It’s time to get the fishing gear out of winter storage
If the folks at Guinness have awarded records for the speed at which time flies, the world record for the slowest pace must be in 2020. The last 12 months have dragged on as we waded through the deep waters of the unknown and negotiated the challenges of living near home.
As their world suddenly grew much smaller due to social restrictions linked to COVID, people have turned to the outdoors for comfort. As they did, many found their way back to their fishing roots while others discovered the joys of recreational fishing for the first time. Turnout remained high until the onset of winter with temperatures cold enough to cover many Nevada trout waters with patches of ice.
While some seasoned anglers just turn to ice fishing during the winter months, I guess many of these new and reactivated anglers are putting their fishing gear on the ice for the winter. Therefore, to say.
If you’re one of those people who has wintered your trout fishing gear, now is the time to dig it up and get ready for some of the best trout fishing of the year. On our desert reservoirs, this typically occurs between the ice breakout and early to mid-June, when warm temperatures send trout into deeper water and stimulate seasonal weed growth that can make access to difficult fishing in some waters.
Ice has previously broken off from Adams-McGill, Cold Springs, Haymeadow and Dacey reservoirs in the Kirch Wildlife Management Area, although anglers may find skimmed ice along the shores in the morning. Until nighttime temperatures stay above freezing, this is not uncommon, but the ice usually does not last long once the sunlight hits the valley floor.
Rainbow trout planted in these waters in the fall spend the winter growing under the ice and grow rapidly. It is not uncommon to catch 18 to 20 inch fish in the first few weeks after the ice has melted. Once it warms up and the spring trout plants begin, you’ll have to work to get your bait past the planters and down to the bigger fish.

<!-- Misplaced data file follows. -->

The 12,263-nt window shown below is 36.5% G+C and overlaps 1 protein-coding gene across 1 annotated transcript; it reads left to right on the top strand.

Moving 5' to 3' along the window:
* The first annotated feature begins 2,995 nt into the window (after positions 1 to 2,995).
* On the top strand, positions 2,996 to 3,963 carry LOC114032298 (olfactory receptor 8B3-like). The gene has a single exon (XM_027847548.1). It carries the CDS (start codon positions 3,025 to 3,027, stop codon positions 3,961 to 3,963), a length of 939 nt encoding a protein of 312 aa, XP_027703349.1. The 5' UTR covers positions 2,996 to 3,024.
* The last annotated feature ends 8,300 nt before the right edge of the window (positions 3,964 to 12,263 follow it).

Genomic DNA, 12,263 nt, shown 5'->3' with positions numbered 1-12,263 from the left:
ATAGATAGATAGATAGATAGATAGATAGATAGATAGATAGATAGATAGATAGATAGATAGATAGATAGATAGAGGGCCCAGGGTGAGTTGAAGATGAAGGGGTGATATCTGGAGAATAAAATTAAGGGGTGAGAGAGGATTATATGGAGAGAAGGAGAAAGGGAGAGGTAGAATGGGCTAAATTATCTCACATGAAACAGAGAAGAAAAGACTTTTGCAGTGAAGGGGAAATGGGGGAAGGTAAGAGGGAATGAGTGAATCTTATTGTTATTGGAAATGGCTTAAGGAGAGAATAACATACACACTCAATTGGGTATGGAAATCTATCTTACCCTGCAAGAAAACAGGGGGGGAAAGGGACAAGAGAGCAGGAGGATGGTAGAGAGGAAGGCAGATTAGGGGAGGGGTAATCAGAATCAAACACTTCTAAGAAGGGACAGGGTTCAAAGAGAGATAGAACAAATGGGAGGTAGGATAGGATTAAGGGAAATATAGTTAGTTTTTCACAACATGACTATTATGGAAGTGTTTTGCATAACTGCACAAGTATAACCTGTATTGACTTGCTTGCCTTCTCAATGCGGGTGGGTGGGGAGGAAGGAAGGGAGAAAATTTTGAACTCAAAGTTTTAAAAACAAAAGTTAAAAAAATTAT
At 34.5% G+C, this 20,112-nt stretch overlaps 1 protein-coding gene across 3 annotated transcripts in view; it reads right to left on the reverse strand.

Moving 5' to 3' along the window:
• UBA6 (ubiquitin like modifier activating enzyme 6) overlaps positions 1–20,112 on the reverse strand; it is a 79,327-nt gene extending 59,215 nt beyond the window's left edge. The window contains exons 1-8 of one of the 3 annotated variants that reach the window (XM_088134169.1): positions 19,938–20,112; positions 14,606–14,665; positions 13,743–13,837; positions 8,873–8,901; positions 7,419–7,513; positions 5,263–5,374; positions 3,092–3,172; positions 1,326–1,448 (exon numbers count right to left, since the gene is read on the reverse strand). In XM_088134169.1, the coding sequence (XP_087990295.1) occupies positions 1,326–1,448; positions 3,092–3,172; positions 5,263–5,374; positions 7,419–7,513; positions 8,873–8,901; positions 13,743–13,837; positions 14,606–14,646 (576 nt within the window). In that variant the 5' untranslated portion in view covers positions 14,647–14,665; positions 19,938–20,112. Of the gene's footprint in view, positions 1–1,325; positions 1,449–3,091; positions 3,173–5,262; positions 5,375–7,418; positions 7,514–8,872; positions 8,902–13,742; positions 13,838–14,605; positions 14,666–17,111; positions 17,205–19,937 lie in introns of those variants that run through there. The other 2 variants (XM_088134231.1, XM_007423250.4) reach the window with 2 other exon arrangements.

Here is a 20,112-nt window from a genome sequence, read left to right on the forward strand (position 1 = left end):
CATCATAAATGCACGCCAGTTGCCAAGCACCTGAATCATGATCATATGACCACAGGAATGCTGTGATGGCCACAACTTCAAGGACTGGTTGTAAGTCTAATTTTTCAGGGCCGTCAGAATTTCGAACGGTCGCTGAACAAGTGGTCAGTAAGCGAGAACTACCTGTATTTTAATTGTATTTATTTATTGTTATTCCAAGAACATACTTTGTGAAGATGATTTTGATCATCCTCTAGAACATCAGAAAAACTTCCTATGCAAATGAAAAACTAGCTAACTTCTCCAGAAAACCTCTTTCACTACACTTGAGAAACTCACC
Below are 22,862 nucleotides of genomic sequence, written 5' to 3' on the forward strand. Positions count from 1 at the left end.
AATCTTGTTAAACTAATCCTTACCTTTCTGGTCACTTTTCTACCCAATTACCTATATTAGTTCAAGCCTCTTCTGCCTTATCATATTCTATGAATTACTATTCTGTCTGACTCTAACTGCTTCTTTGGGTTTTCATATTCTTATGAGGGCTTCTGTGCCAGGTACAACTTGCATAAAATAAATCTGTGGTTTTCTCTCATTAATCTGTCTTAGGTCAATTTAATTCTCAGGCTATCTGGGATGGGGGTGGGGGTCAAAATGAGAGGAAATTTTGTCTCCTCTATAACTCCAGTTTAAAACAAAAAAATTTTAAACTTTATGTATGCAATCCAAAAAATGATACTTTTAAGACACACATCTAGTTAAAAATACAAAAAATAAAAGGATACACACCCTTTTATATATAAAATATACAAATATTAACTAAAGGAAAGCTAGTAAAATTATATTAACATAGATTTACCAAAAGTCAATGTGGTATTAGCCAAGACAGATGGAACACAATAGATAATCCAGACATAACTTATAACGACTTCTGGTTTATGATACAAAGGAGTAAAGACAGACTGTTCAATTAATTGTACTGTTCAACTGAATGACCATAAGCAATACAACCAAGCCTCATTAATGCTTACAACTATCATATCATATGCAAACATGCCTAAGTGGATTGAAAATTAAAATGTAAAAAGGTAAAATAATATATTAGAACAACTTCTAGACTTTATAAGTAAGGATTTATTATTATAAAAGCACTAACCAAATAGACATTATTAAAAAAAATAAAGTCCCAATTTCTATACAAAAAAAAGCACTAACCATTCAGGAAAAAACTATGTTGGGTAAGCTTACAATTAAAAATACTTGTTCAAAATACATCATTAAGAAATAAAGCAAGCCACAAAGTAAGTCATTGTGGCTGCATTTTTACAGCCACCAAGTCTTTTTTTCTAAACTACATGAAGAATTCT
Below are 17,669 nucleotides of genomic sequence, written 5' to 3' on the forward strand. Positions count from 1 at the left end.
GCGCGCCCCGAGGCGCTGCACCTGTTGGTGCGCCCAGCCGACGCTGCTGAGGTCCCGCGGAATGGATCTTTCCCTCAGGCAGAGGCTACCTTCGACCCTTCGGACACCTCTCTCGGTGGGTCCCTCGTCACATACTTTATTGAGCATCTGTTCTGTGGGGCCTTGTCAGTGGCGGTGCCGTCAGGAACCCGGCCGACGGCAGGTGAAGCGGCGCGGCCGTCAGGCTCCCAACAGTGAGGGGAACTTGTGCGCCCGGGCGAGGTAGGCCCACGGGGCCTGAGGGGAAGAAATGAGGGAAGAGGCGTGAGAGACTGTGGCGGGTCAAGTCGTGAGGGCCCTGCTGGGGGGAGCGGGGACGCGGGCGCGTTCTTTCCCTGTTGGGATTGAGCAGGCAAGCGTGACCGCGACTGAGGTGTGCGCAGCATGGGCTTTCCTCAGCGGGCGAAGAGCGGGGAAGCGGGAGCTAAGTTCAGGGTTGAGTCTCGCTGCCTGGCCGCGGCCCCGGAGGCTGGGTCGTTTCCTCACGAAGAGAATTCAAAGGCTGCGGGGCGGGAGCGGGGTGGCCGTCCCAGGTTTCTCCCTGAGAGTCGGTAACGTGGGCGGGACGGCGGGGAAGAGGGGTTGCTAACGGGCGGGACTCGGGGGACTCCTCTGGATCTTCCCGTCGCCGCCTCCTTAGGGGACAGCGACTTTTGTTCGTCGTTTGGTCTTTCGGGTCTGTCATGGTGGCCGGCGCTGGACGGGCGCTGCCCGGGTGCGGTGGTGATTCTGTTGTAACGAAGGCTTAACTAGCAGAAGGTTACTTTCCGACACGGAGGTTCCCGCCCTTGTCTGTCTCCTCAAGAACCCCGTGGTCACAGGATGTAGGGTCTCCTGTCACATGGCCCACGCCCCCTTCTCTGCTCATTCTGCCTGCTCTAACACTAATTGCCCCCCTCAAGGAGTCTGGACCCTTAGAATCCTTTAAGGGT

Due to the tule beds that line the edges of these reservoirs, shore access tends to be limited to dams at their southern ends. Fishing can be good from these locations, although a floating tube, small boat, or paddle steamer will greatly increase your possibilities. As spring progresses, fishermen need to be prepared for the midday winds that pick up quickly and give a hard time to floating tubers and paddlers.
Echo Canyon Reservoir is also ice free, and the ice from neighboring Eagle Valley Reservoir won’t be far behind. The ice there is already disappearing. Further north, the ice of Comins, Cave Lake and Illipah loosens a little later, but these are waters worth seeing. Especially Comins, where the trout grow 2 inches or more per month.
Although trout bite throughout the day before the daytime temperatures get too hot, they still tend to feed more actively in the early morning and late afternoon. Once the sun reaches the surface of the water and its temperature begins to rise, trout seek shade or deeper water where it is cooler. Be prepared to change your technique accordingly.
With the exception of Illipah and Cave Lake, which are exclusively trout fisheries, each of these reservoirs is also home to largemouth bass. As the water temperature begins to warm up and the trout bite begins to slow down, the bass bite will resume. Anglers can also try their luck for shit at Kirch WMA, Echo Canyon, and Eagle Valley.
Whatever your preference, spring fishing in central Nevada has something for everyone.
Freelance writer Doug Nielsen is a conservation educator for the Nevada Department of Wildlife. His column “In the Outdoors” is not affiliated with or endorsed by NDOW. All the opinions he expresses in his column are his. Find him on Facebook at @dougwritesoutdoors. He can be reached at [email protected]